water
Water

Ghana as a country has been challenged to double up efforts in order to achieve the Sustainable Development Goal (SDG) 6 which requires that every Ghanaian has adequate access to WASH by 2030.

It obvious that, the country would not meet the SDG 6 if well-elaborated sector policies and strategies are not being put in place to address the critical issues facing the Water, Sanitation and Hygiene Sector (WASH).

Currently, indiscriminate damping of refuse, open defecation, illegal mining, poor farming practices and attitudinal change are some of the challenges thwarting the country’s effort of archiving the SDG 6.

Despite the level of improvement, Ghana still has more work to do to ensure a basic level of WASH access for all.

The Country Director for IRC-Ghana, Ms Vida Duti, made this remark during a media dialogue on WASH and Integrated Water Resources Management (IWRM) in Accra. As a country, we made a very good progress on the MDGs so were able to meet the millennium goals.

But with the SDGs targets are a bit higher in terms of improvement in the level of service that; is getting water to many household on premises.

“Sanitation is a more challenging issue. At the moment we have about 18% open defecation. So it is a huge task ahead of us. For instance we have issues around solid and liquid waste to deal with.

As a country, if we are able to address our water resource issues effectively, then we are most likely to meet our water target,” she explained.

This she said, there would be a sustainable source to provide water to everyone and areas that are endemic with water resource issues would be reached -out.

Ms Vida Duti, however, underscored the need for enforcing the existing laws to help ensure quality water, good sanitation and hygiene.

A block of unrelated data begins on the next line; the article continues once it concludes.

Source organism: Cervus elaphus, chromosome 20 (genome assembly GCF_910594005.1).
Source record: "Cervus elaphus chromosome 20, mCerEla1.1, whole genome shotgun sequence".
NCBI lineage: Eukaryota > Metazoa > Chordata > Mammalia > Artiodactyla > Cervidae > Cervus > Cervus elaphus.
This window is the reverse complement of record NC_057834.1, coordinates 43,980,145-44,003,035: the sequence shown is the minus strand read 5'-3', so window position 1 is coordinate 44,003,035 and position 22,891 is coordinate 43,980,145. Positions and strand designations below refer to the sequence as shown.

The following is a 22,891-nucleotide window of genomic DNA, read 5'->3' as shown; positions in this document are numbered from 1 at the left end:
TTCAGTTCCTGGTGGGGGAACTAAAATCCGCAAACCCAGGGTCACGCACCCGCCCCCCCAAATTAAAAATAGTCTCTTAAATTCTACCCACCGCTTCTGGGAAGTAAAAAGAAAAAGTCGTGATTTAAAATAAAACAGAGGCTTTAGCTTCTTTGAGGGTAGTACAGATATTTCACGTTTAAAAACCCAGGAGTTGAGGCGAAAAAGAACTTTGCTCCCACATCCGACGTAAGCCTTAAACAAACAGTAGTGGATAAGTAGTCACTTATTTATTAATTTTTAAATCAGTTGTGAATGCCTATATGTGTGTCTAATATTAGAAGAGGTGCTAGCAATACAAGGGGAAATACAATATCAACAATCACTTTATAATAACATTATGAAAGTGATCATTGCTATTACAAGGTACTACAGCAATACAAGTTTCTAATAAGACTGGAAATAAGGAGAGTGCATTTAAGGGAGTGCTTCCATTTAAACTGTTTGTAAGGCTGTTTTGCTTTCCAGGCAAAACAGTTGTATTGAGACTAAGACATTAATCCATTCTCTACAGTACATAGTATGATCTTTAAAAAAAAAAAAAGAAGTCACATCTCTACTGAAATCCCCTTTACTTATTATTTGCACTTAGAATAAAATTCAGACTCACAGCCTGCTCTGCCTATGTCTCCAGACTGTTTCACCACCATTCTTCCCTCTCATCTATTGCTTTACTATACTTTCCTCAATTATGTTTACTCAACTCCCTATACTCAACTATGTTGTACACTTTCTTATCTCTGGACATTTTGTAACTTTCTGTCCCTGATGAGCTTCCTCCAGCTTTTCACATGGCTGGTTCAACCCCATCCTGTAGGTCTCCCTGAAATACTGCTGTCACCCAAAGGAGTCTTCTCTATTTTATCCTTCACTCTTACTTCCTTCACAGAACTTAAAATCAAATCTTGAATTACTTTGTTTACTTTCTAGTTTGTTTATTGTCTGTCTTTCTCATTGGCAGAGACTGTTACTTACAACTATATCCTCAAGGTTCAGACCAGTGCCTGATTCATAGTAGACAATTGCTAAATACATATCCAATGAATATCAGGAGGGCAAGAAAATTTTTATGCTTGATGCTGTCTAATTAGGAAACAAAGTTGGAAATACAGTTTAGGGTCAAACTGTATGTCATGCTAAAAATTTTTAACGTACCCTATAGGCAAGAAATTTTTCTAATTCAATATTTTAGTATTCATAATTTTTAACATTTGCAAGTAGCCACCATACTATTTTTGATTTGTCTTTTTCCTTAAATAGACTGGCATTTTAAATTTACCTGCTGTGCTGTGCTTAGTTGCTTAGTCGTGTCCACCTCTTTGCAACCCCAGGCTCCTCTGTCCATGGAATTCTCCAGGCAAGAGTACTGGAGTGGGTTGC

She also called on traditional and local government authorities to help in the protection of water bodies.

Ms Mercy Amokwadoh, the Project Coordinator for the Hope for Future Generations, a non-governmental organization, which is into behavioural change communication, advocacy and health education, among others, expressed displeasure about the manner in which people are turning water lands into refuse damps, saying, it was because they did not understand water issues. Others, she said also built on them with the advancement of technology.

Ms Amokwadoh called for attitudinal change among Ghanaians in terms of WASH, stressing that, if everyone did the right thing, the problems would be resolved and Ghana would grow.

The Principal Basin Officer of Water Resources Commission, Dr Mawuli Lumor, advised all and sundry to regard water as the most treasured natural resource.

This he said, said as result of greed, a lot of farmers, give their lands to illegal miners, who later pollute the water bodies because they do not follow due process.

Stressing that, farm activities such as spraying, application of pesticides, fertilisers and insecticides by those who plant along the water bodies should be discarded as they also end up polluting them.

The Watershed programme is a strategic partnership between the Dutch Ministry of Foreign Affairs and IRC, Simavi, Wetlands International and Akvo.

Over the 5-year period, the Watershed programme in Ghana will work with CSOs to lobby and advocate for improvements in the governance and management of water, sanitation and hygiene (WASH) as well as water resources management (WRM) services.

In Ghana, the work package is made up of IRC Ghana (WP lead), Simavi, Wetlands International and Akvo.

The local CSO partners are Coalition of NGOs in Water and Sanitation (CONIWAS), Ghana WASH Journalists Network (GWJN), Hope for Future Generations (HFFG) and Conservation Foundation (CF).

The media dialogue on WASH and IWRM is part of the Watershed project activities to highlight issues of WASH and IWRM and to advocate for improvement.

Source: Isaac Kofi Dzokpo/newsghana.com.gh

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